Want a Good Marriage? Then Build a Great Friendship
On Thursday morning she asked if he’d like to go to marriage counseling.
On Friday he cleaned the kitchen.
Anything … he was willing to do anything, if it meant that he didn’t have to go to counseling. He wasn’t exactly sure what she wanted, but he was pretty sure that picking up after himself was part of it. And he was right, the simple act of cleaning the kitchen, something he had been meaning to do for months, seemed to decrease the pressure. But just when he thought he was out of the woods, it started again. From the moment he walked in the door, until he fell asleep on the couch, his life was a series of complaints. How had their marriage come to this? They didn’t even seem like friends any more.
Marriage therapist John Gottman identifies “friendship” as one of the four essential components of a healthy marriage. And here is the good news, in his book, The Seven Principles for Making Marriage Work, he shares some creative tools to foster friendship, and I’m going to share some with you.
First is something he calls a “Love Map”. It means consciously delegating a part of our minds to gathering and maintaining information about our partners. For instance, do you know the important people in your partners’ life, his/her favorite food, holiday, way to spend an evening or vacation spot? How about his/her greatest fear, disappointment or regret? If you do, congratulations, but don’t forget to update the information often. If you don’t, how about taking the time to create this space in your brain?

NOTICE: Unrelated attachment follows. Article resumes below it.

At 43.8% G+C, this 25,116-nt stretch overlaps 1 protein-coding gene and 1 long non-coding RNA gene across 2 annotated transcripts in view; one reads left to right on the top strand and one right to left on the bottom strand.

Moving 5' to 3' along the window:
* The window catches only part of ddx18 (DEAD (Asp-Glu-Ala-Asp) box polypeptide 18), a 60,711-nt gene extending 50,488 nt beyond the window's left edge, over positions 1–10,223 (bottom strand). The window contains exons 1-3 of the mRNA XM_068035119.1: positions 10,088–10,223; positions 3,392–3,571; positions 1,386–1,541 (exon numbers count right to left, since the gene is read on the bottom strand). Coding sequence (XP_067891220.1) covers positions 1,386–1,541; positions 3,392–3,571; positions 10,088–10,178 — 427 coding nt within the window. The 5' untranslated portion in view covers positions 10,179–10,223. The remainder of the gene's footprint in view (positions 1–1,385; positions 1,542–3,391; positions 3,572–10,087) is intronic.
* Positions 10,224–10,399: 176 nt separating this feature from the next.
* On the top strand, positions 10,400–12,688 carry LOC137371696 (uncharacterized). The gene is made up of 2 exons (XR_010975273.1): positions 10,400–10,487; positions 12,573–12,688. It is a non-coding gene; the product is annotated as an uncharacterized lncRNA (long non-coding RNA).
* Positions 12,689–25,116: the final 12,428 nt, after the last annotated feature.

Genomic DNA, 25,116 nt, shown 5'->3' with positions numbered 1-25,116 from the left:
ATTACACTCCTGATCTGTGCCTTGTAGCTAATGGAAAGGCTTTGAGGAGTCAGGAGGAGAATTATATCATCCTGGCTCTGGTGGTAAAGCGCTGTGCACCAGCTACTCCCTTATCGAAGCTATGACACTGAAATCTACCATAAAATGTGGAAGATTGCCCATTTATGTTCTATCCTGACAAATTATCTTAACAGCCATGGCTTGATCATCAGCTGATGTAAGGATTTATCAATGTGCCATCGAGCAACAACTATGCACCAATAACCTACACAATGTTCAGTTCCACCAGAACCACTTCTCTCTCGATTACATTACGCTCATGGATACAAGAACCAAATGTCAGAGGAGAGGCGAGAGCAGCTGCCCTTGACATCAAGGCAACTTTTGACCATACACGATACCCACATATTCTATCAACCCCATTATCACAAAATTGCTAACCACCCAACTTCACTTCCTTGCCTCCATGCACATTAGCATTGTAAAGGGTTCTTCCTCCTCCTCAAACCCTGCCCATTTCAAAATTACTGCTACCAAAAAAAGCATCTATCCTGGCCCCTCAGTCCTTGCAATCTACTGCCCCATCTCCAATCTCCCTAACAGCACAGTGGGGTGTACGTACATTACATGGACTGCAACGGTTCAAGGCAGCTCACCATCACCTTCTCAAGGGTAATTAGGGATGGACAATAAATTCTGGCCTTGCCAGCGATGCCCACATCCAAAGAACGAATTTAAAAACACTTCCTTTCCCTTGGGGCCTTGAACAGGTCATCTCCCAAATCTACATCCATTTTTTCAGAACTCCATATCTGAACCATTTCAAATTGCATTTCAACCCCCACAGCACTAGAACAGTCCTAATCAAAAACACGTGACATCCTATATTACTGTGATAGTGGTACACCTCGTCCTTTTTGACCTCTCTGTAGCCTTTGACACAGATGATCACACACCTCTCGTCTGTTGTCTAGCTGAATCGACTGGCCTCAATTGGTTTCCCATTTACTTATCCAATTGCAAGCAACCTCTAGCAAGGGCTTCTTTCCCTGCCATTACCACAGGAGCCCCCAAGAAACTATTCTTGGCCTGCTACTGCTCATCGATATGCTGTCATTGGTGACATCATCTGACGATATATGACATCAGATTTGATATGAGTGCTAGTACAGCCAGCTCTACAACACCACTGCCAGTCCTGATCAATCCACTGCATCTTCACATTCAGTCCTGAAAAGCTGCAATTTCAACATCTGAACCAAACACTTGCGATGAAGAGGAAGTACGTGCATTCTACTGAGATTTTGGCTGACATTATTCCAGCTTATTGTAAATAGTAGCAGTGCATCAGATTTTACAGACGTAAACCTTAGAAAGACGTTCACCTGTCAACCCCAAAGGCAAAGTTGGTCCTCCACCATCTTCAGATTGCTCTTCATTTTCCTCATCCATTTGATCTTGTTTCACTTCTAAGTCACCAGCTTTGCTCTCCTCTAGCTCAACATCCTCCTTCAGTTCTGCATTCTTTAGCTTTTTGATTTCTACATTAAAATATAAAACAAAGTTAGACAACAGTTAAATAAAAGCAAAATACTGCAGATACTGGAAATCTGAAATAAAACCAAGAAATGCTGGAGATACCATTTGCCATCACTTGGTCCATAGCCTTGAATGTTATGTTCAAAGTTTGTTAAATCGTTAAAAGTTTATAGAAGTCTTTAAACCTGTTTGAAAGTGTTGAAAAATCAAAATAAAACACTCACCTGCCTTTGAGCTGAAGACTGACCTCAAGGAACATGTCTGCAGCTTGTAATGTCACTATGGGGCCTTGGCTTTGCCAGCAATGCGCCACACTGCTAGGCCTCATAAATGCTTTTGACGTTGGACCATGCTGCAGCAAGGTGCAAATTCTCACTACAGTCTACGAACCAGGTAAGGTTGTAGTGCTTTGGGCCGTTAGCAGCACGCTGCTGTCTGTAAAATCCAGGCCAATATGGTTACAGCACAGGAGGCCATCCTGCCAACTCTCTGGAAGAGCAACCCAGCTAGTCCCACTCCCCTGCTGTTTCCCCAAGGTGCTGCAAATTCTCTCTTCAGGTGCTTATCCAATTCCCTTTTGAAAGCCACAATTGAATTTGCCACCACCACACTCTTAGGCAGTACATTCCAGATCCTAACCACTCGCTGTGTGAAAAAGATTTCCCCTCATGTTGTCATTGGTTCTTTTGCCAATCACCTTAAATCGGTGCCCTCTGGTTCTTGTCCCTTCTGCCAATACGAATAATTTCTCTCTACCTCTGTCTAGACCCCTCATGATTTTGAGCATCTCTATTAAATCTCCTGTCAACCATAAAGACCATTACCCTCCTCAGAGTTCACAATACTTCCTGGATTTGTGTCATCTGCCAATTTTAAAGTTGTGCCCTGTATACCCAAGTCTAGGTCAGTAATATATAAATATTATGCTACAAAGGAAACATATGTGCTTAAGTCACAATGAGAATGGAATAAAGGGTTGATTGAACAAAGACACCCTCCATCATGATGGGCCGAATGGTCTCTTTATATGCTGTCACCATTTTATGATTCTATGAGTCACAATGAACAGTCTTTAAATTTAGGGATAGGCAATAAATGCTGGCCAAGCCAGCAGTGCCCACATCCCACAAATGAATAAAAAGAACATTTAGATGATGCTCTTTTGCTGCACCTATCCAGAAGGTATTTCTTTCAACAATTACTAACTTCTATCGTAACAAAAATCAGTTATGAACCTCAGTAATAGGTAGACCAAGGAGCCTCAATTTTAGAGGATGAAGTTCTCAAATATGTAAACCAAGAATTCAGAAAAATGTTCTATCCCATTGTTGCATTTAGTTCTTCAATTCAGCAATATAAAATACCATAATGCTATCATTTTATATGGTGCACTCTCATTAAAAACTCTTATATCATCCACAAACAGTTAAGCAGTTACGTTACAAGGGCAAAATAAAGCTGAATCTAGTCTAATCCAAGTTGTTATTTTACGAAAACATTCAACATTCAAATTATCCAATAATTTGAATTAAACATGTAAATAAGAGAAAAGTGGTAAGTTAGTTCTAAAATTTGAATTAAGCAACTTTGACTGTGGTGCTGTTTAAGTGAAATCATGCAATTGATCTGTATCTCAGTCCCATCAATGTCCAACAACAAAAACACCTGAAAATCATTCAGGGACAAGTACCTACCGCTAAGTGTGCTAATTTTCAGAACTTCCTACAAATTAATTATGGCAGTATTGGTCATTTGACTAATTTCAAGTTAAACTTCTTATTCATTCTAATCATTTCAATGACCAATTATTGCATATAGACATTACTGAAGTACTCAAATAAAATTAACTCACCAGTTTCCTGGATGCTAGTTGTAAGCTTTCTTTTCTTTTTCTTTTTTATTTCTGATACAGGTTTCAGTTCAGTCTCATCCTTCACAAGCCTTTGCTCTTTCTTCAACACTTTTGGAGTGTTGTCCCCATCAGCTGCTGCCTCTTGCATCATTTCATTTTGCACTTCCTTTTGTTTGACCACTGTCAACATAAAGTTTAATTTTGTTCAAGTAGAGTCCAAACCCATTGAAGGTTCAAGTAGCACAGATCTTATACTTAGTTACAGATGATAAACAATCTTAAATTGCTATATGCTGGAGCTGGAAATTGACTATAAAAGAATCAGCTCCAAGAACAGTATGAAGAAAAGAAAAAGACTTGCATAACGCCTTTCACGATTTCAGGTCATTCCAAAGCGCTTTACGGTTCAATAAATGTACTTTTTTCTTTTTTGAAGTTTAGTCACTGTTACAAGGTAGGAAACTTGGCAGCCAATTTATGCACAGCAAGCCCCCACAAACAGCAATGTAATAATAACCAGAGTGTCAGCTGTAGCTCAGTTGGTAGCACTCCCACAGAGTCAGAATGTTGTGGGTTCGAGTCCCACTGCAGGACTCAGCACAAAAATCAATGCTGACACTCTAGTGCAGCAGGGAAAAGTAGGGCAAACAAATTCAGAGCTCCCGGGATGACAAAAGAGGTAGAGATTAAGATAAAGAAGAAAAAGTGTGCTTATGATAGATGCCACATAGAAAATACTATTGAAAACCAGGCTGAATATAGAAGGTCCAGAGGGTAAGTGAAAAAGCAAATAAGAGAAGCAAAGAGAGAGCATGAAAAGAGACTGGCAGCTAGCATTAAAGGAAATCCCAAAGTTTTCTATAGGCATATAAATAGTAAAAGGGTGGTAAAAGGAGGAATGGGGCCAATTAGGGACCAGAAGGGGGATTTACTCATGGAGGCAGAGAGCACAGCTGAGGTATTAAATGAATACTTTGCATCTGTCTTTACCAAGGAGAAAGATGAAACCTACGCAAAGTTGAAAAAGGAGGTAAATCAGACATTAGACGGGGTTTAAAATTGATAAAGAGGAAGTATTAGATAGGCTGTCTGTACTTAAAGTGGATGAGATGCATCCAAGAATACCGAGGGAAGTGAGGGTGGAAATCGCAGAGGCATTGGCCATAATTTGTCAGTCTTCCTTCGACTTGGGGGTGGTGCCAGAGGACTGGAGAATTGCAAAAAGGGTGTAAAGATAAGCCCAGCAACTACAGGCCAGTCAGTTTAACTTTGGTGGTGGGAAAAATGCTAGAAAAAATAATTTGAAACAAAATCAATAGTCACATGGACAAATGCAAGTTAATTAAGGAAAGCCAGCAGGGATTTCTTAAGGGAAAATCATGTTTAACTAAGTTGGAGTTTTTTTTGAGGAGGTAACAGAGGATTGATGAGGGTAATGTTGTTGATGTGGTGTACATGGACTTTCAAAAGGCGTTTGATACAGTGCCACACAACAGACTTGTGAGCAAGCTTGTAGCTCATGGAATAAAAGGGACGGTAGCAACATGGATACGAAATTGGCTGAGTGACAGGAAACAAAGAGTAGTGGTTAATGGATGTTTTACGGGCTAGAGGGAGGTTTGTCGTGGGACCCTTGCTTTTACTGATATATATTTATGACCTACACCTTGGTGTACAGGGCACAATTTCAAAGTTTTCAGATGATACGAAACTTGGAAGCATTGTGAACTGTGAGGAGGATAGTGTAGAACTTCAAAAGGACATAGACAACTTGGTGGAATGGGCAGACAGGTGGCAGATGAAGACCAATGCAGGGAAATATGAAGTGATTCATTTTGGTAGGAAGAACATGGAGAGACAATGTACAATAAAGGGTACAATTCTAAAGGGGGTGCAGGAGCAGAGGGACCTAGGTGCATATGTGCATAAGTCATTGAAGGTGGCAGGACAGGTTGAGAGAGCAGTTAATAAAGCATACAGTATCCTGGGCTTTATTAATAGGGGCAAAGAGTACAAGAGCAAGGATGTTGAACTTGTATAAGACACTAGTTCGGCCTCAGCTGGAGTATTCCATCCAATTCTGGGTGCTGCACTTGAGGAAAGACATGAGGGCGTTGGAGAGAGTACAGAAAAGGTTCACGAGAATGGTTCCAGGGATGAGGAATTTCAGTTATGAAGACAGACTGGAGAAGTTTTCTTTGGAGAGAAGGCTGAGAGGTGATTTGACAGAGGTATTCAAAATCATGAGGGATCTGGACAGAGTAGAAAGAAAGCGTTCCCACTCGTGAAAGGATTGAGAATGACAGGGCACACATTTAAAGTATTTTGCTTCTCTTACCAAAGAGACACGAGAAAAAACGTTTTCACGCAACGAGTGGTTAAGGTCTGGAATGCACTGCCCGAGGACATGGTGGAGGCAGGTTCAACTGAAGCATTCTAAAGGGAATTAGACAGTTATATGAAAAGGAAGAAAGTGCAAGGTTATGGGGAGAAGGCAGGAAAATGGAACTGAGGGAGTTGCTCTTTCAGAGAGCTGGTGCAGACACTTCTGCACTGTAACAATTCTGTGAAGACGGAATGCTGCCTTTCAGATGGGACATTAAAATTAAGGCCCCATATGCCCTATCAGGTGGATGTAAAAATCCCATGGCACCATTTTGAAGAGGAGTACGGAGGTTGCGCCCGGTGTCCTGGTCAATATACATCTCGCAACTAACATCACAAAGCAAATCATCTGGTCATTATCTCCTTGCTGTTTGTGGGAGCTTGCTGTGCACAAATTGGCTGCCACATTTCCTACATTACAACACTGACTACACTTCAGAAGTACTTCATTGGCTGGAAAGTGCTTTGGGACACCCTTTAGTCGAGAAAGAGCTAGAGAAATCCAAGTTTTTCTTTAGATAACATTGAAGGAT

Another element of “Friendship” is something he calls “Turning Toward”. In relationships we all make bids for contact during our time together. One person may say something like, “Did you hear about…?” Or, “Listen to this.” Or, “Can I show you…?” and, as you might imagine, how these “bids’ are received makes a huge difference in the quality of the friendship. If the other partner takes the time (seconds really) to look, respond, or just generally acknowledge the bid, this is considered a “Turn Toward”. If on the other hand, the bid gets ignored, this is considered; you guessed it, “Turning Away”.
In successful relationships, there will be dozens of bids for contact over the course of a day. In failing ones, only a few. Even though not all bids are answered, it seems as if in the troubled relationships the partners have given up trying to get the attention they need.
When I explained this to the man in the above marriage he said, “I can do that.” And he seemed relieved. Maybe he thinks this will get him out of further counseling, or cleaning the kitchen, and maybe it will, but if they both take these suggestions seriously, it may get them into a happier marriage.
Like Martin Luther said,
“There is no more lovely, friendly and charming relationship, communion or company than a good marriage.”